What is a alternative to tea?!

Question: What is a alternative to tea?
OK so im getting my braces soon and my orthodontics said my teeth have got stained by drinking tea and by the mouthwash i was using, now im using a different mouthwash and iv had a scale and polish to get rid of the staining.

I don't want to get staining again and its fair to say i like my cups of tea alot, is there a alternative to tea that still have the caffine in it but will not stain my teeth? (not coffee, its horrible)

Does green tea have caffine in it and if it does what does it taste like?


Best Answer - Chosen by Voters

Green and white tea taste good and shouldn't stain your teeth!

Its not the Caffeine that stains your teeth its a chemical called Tannin.



Green Tea has about 1/4 of the caffeine and it's the worst taste known to man- don't get me wrong, I used to drink it, but only because I thought it was healthy, not for caffeine or taste.

Dunno about white.

Do you know that caffeine tenses up all of your blood vessels- it basically keeps you on constant 'fight or flight' fear mode, unfortunately even when you're sleeping. Over the years this means your vessels get knackered and weak.



Green Tea has caffeine in it. It tastes of er, green tea. It has its own distinctive flavour.

use a straw?
Green tea has caffeine but doesnt taste like tea, and not everyone likes it

Black tea is a variety of tea that is more oxidized than the oolong, green, and white varieties. All four varieties are made from leaves of Camellia sinensis. Black tea is generally stronger in flavor and contains more caffeine than the less oxidized teas. Two principal varieties of the species are used, the small-leaved Chinese variety plant (C. sinensis subsp. sinensis), also used for green and white teas, and the large-leaved Assamese plant (C. sinensis subsp. assamica), which was traditionally only used for black tea, although in recent years some green has been produced.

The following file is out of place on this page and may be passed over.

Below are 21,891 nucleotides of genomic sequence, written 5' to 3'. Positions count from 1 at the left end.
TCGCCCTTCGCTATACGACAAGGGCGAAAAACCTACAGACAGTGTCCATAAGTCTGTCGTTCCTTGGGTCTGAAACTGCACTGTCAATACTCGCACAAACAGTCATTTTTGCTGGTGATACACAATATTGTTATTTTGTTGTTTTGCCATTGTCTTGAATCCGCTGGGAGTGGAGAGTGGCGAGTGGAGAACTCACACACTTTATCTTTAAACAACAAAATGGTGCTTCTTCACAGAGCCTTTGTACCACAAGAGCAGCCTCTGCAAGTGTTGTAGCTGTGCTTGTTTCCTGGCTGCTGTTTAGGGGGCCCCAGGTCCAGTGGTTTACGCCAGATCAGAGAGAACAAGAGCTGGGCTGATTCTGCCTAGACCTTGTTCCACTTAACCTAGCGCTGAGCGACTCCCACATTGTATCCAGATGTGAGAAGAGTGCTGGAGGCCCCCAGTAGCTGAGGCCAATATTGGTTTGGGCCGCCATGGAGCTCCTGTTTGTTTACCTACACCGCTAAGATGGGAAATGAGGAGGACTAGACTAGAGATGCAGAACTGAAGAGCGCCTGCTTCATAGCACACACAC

In Chinese languages and neighboring countries, black tea is known as "crimson tea" (紅茶, Mandarin Chinese hóngchá; Japanese kōcha; ??, Korean hongcha), a description of the colour of the liquid; the term black tea refers to the colour of the oxidized leaves. In Chinese, "black tea" is a commonly used classification for post-fermented teas, such as Pu-erh tea; in the Western world, "red tea" more commonly refers to rooibos, a South African tisane.

While green tea usually loses its flavor within a year, black tea retains its flavour for several years. For this reason, it has long been an article of trade, and compressed bricks of black tea even served as a form of de facto currency in Mongolia, Tibet, and Siberia into the 19th century. Although green tea has recently seen a revival due to its purported health benefits, black tea still accounts for over ninety percent of all tea sold in the West.

Earl Grey tea is a tea blend with a distinctive flavour and aroma derived from the addition of oil extracted from the rind of the bergamot orange, a fragrant citrus fruit.[1]

Traditionally the term "Earl Grey" was applied only to black tea; however, today the term is used for other teas that contain oil of bergamot, or a flavour.

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